8. Not so much of a "Boy, how cool", but i dont want this thread to die. :P So... My most recent accomplishment was a first running version of a iso surface extraction algorithm i thought of and implemented from scratch. The results are (almost) equal to those of the marching cubes algorithm, but since my algorithm extracts and then triangulates pathes from a grid LOD should be easily implementable ( Which i will have a look into soon. ) :P So far its running pretty fast concerning its a very naive approach and just meant as a prove of concept... But a remake is in the forge atm and its goin good :P "Complex" cases like a 6-Node Path are simplified atm thus details are lost, but this method (with the right implementation) Also allows for sharp features as tested with rotated cubes. This is a little fiddly, tho :P   I would post a picture of it, but as wireframe its just messy ( As usual: Iso surface with shit tons of triangles ) and i didnt implemented lighting for it yet so its just a clump of... well... Colored Triangles... Every color beeing the same. :P If there is intereset i might post more details or try to implement a quick and dirty lighting solution for actual usefull pictures.... ^^"     DONT DIE, THREAD! The world needs peo... topics like you! (Or at least i do, against the boredom!)
  9. It is indeed for generation on the CPU but i guess it still applies for the GPU. Problematic with this approach is btw that you would need to implement a volumebased physicsengine or a physicapproach on the GPU that works with your extracted meshes etc. Its hard to do, i think, if you need physics, that is.   But i didnt implement any of those algorithms on the GPU and i dont plan to, so i cant help that much with that. I just wanted to point you to some maybe helpful things :)
  10. Well its a set of lookup tables. I guess its not that important that it is super-readable and it serves its purpose well as is.
  11.     How much control? Depends on your noise of course. You can do pretty amazing things with multiple noise steps and some pseudo randomly distributed precalculated models like e.g. trees. Youtube has some nice vids to that. If you go for only perlin noise for example you have persistence, frequency, etc. as parameters to play with and your seed as a starting point.   When it is generated you dont need to know the info, do you? Otherwise: Voxelspace -> Worldspace calculations.    LOD... Thats tricky. Its of course possible e.g. by means of the Trans Voxel Algorithm as proposed by Eric Langyel. http://www.terathon.com/voxels/ But the topic is not as trivial as it should be. I am fiddling around with it, myself. :P
  12. If I am not totally mistaken you could calculate that without the loop entirely. 3 * (n+1) * (41 * n + 304) and the result divided by 200 where n is the upper limit for the loop. Plus I'm not sure wether you even need those values or simply used the equotation for testing. :X I'm quite tired so sorry if I'm offtopic. I made some testing: I am mistaken. You need to use n-1. For n = 10 i get 100.94 period9 and with my equotation for n=9 i get 100.95 With ( 3*n*(41*n+263) ) /200 i get 100.95 for n = 10. It also checks for other values, so i guess Its fine now. X)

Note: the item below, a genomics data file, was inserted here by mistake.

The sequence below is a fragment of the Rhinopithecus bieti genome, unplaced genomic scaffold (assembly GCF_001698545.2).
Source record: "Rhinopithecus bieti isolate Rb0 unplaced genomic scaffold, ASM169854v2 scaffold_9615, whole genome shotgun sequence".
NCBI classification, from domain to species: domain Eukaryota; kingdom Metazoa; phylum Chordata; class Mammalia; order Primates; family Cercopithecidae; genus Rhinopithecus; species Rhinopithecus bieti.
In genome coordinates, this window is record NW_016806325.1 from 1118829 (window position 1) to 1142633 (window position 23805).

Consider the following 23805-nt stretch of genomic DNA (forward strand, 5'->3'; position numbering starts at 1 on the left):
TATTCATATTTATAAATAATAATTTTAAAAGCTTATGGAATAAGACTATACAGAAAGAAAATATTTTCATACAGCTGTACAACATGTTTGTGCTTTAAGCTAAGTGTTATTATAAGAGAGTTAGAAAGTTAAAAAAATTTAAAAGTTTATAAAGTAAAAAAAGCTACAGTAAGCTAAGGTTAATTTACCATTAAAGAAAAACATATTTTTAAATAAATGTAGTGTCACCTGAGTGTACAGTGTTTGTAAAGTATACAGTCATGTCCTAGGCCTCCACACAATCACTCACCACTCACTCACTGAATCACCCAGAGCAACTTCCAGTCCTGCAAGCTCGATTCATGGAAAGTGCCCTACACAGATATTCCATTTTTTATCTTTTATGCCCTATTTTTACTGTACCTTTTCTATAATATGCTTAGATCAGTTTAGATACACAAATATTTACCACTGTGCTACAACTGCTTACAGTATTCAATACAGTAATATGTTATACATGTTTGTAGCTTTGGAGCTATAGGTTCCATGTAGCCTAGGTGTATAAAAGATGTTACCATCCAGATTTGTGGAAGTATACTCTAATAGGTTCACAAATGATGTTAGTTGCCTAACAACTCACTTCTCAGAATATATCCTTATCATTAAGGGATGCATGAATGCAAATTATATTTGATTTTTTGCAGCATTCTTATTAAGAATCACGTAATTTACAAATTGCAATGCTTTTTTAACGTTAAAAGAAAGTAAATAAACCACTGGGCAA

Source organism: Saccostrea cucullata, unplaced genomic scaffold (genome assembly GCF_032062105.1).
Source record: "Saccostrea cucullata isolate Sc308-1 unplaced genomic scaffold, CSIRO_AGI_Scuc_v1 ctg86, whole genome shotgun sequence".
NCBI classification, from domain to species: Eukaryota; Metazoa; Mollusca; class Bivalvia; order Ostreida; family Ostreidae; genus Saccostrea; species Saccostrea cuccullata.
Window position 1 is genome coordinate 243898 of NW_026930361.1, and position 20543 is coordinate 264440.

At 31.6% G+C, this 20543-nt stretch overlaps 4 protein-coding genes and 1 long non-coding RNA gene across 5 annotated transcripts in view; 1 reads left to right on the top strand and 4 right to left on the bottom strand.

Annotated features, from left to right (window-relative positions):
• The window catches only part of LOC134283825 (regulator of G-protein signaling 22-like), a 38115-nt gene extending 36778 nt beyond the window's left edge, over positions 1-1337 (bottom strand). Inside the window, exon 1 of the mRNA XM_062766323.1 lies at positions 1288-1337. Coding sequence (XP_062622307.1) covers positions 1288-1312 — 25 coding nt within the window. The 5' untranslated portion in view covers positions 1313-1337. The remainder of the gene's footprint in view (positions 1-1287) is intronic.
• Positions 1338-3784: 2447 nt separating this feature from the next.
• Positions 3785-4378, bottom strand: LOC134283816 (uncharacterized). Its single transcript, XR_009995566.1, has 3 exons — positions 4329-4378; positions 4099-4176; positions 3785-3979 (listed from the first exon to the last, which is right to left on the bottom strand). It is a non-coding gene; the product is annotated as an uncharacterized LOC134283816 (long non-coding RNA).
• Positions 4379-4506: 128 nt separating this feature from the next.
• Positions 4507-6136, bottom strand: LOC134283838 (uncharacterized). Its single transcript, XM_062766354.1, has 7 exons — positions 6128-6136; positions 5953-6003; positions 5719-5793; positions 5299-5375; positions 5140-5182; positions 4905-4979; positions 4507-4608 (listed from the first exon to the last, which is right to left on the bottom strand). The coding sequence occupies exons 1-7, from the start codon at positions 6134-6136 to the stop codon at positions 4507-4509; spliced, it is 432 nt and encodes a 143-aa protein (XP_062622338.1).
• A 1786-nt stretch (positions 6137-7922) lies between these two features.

13. I worked myself through the any-addon. It seemed quite hilarious what effort one has to put in, but now that it works, its not as bad as i thought at the beginning. The mechanics are quite simple but thats what makes it hard for me to comprehend. Anyway, keep up the nice work, Andreas. I fell in lvoe with angelscript, even tho i rly feel kinda stupid sometimes. Well, thats life, isn't it?
  14. I will look into that. Thanks so far.
  15. I encountered a similar problem. It has to do with "lamba" arguments and is exactly what you encountered, i guess. The problem is, that i need to store the reference. Simplified my problem is this: I have a "generic" List e.g. ParamList. It has the method void " addParam(void* param, int tId); " registered as " void addParam(const?&in) ". Calling the Method works fine. The reference works okayish in the addParam method itself. My problem is, that i need to store the reference. Three ways to do so now, i guess: 1. [code] ParamList par(); string foo="345"; par.addParam(bleh); BaseEntity@ ent3=System.instanciate("AbstractNPC","AbstractNPC @AbstractNPC(int,string)",par); [/code] Works fine, as long as i use the Parameter list in the scope in that foo exists. But when i store the ParamList for caching issues or stuff it kinda breaks. 2. A Wrapper of a reference type like the any addon around the parameter itself ( Like addParam(any(param)); ) 3. Registering an interface of the ParameterList and writing a scriptClass implementing that Interface. It would automaticly increase the reference count then if i stored it there. But im not very comfortable with those solutions. I wonder if there is a better way, or if i can register the addParam method in a different way so the copy of the reference wont be destroyed when the lamba goes out of scope. Help me, oh grandmaster of angelic scripting, I need your wisdom and swear to obey. ._. Really, im crawling around the source for some time now and I am growing tired of this problem. I would simply copy the contents if it wasnt a void* i got there. Makes allocating memory hardly possible, ka?